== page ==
How to format your references using the Expert Review of Obstetrics & Gynecology citation style

This is a short guide how to format citations and the bibliography in a manuscript for Expert Review of Obstetrics & Gynecology. For a complete guide how to prepare your manuscript refer to the journal's instructions to authors.

Using reference management software

Typically you don't format your citations and bibliography by hand. The easiest way is to use a reference manager:

PaperpileThe citation style is built in and you can choose it in Settings > Citation Style or Paperpile > Citation Style in Google Docs.
EndNoteFind the style here: output styles overview
Mendeley, Zotero, Papers, and othersThe style is either built in or you can download a CSL file that is supported by most references management programs.
BibTeXBibTeX syles are usually part of a LaTeX template. Check the instructions to authors if the publisher offers a LaTeX template for this journal.

Journal articles

Those examples are references to articles in scholarly journals and how they are supposed to appear in your bibliography.

Not all journals organize their published articles in volumes and issues, so these fields are optional. Some electronic journals do not provide a page range, but instead list an article identifier. In a case like this it's safe to use the article identifier instead of the page range.

A journal article with 1 author
1.
Sheppard CRC. Predicted recurrences of mass coral mortality in the Indian Ocean. Nature. 425(6955), 294–297 (2003).
A journal article with 2 authors
1.
Jiang L-L, Perc M. Spreading of cooperative behaviour across interdependent groups. Sci. Rep. 3, 2483 (2013).
A journal article with 3 authors
1.
Stevens RC, Yokoyama S, Wilson IA. Global efforts in structural genomics. Science. 294(5540), 89–92 (2001).
A journal article with 7 or more authors
1.
Kim W, Zhu W, Hendricks GL, et al. A new class of synthetic retinoid antibiotics effective against bacterial persisters. Nature. 556(7699), 103–107 (2018).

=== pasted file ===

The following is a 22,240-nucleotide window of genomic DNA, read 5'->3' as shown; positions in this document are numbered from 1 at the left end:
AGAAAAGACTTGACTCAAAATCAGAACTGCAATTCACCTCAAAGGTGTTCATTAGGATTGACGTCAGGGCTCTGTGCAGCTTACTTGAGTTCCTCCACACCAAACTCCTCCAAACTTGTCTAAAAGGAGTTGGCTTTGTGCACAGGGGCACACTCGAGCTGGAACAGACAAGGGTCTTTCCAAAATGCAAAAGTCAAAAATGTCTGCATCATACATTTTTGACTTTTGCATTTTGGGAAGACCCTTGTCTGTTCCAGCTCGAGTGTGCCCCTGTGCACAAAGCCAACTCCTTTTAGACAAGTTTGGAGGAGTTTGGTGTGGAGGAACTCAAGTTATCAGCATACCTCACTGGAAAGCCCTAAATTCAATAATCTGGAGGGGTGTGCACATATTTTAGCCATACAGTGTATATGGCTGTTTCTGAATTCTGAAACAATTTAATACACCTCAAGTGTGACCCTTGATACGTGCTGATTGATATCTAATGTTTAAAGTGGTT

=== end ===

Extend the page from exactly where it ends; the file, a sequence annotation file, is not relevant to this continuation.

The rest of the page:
Books and book chapters

Here are examples of references for authored and edited books as well as book chapters.

An authored book
1.
Perrin V. MRI Techniques. John Wiley & Sons, Inc., Hoboken, NJ USA.
An edited book
1.
Hayat MA, editor. Pediatric Cancer, Volume 3: Diagnosis, Therapy, and Prognosis. Springer Netherlands, Dordrecht.
A chapter in an edited book
1.
Stoica T, Sutter E, Calarco R. GaN and InN Nanowires: Growth and Optoelectronic Properties. In: Trends in Nanophysics: Theory, Experiment and Technology. Bârsan V, Aldea A (Eds.), Springer, Berlin, Heidelberg, 73–96 (2010).

Web sites

Sometimes references to web sites should appear directly in the text rather than in the bibliography. Refer to the Instructions to authors for Expert Review of Obstetrics & Gynecology.

Blog post
1.
Andrew E. Scientists Discover Simple Technique That Cuts Calories In Rice By 60% [Internet]. IFLScience (2015). Available from: https://www.iflscience.com/health-and-medicine/simple-cooking-technique-could-cut-calories-rice-60/.

Reports

This example shows the general structure used for government reports, technical reports, and scientific reports. If you can't locate the report number then it might be better to cite the report as a book. For reports it is usually not individual people that are credited as authors, but a governmental department or agency like "U. S. Food and Drug Administration" or "National Cancer Institute".

Government report
1.
Government Accountability Office. Space Based Infrared System High Program and its Alternative. U.S. Government Printing Office, Washington, DC.

Theses and dissertations

Theses including Ph.D. dissertations, Master's theses or Bachelor theses follow the basic format outlined below.

Doctoral dissertation
1.
Hernandez AN. Connecting the Community: A Grant Proposal. (2017).

News paper articles

Unlike scholarly journals, news papers do not usually have a volume and issue number. Instead, the full date and page number is required for a correct reference.

New York Times article
1.
Hollander S. Golden Arms Tourney Continues a Quest. New York Times, 86 (2002).

In-text citations

References should be cited in the text by sequential numbers in square brackets:

This sentence cites one reference [1].
This sentence cites two references [1,2].
This sentence cites four references [1–4].

About the journal

Full journal titleExpert Review of Obstetrics & Gynecology
ISSN (print)1747-4108
ISSN (online)1747-4116
Scope

Other styles